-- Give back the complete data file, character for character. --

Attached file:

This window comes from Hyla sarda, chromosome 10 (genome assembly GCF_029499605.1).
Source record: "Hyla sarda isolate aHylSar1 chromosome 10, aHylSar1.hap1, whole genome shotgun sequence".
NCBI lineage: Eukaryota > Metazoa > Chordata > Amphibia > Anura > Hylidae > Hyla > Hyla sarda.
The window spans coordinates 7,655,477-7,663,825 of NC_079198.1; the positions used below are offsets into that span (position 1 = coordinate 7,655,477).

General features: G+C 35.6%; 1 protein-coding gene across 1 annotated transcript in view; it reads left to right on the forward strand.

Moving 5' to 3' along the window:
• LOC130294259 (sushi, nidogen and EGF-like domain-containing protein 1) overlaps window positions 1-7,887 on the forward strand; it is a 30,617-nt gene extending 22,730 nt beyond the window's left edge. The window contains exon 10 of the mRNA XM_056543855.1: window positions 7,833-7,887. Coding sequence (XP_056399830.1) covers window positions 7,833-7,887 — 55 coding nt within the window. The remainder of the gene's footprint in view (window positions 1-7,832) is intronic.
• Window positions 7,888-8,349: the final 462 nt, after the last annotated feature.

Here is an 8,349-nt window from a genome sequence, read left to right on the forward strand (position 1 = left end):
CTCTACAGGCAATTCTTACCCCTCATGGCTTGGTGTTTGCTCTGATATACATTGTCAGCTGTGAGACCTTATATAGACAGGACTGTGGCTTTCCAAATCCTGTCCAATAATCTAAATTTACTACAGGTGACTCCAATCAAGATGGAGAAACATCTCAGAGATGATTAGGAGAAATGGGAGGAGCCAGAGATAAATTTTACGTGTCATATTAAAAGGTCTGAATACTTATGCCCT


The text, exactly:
This window comes from Hyla sarda, chromosome 10 (genome assembly GCF_029499605.1).
Source record: "Hyla sarda isolate aHylSar1 chromosome 10, aHylSar1.hap1, whole genome shotgun sequence".
NCBI lineage: Eukaryota > Metazoa > Chordata > Amphibia > Anura > Hylidae > Hyla > Hyla sarda.
The window spans coordinates 7,655,477-7,663,825 of NC_079198.1; the positions used below are offsets into that span (position 1 = coordinate 7,655,477).

General features: G+C 35.6%; 1 protein-coding gene across 1 annotated transcript in view; it reads left to right on the forward strand.

Moving 5' to 3' along the window:
• LOC130294259 (sushi, nidogen and EGF-like domain-containing protein 1) overlaps window positions 1-7,887 on the forward strand; it is a 30,617-nt gene extending 22,730 nt beyond the window's left edge. The window contains exon 10 of the mRNA XM_056543855.1: window positions 7,833-7,887. Coding sequence (XP_056399830.1) covers window positions 7,833-7,887 — 55 coding nt within the window. The remainder of the gene's footprint in view (window positions 1-7,832) is intronic.
• Window positions 7,888-8,349: the final 462 nt, after the last annotated feature.

Here is an 8,349-nt window from a genome sequence, read left to right on the forward strand (position 1 = left end):
CTCTACAGGCAATTCTTACCCCTCATGGCTTGGTGTTTGCTCTGATATACATTGTCAGCTGTGAGACCTTATATAGACAGGACTGTGGCTTTCCAAATCCTGTCCAATAATCTAAATTTACTACAGGTGACTCCAATCAAGATGGAGAAACATCTCAGAGATGATTAGGAGAAATGGGAGGAGCCAGAGATAAATTTTACGTGTCATATTAAAAGGTCTGAATACTTATGCCCT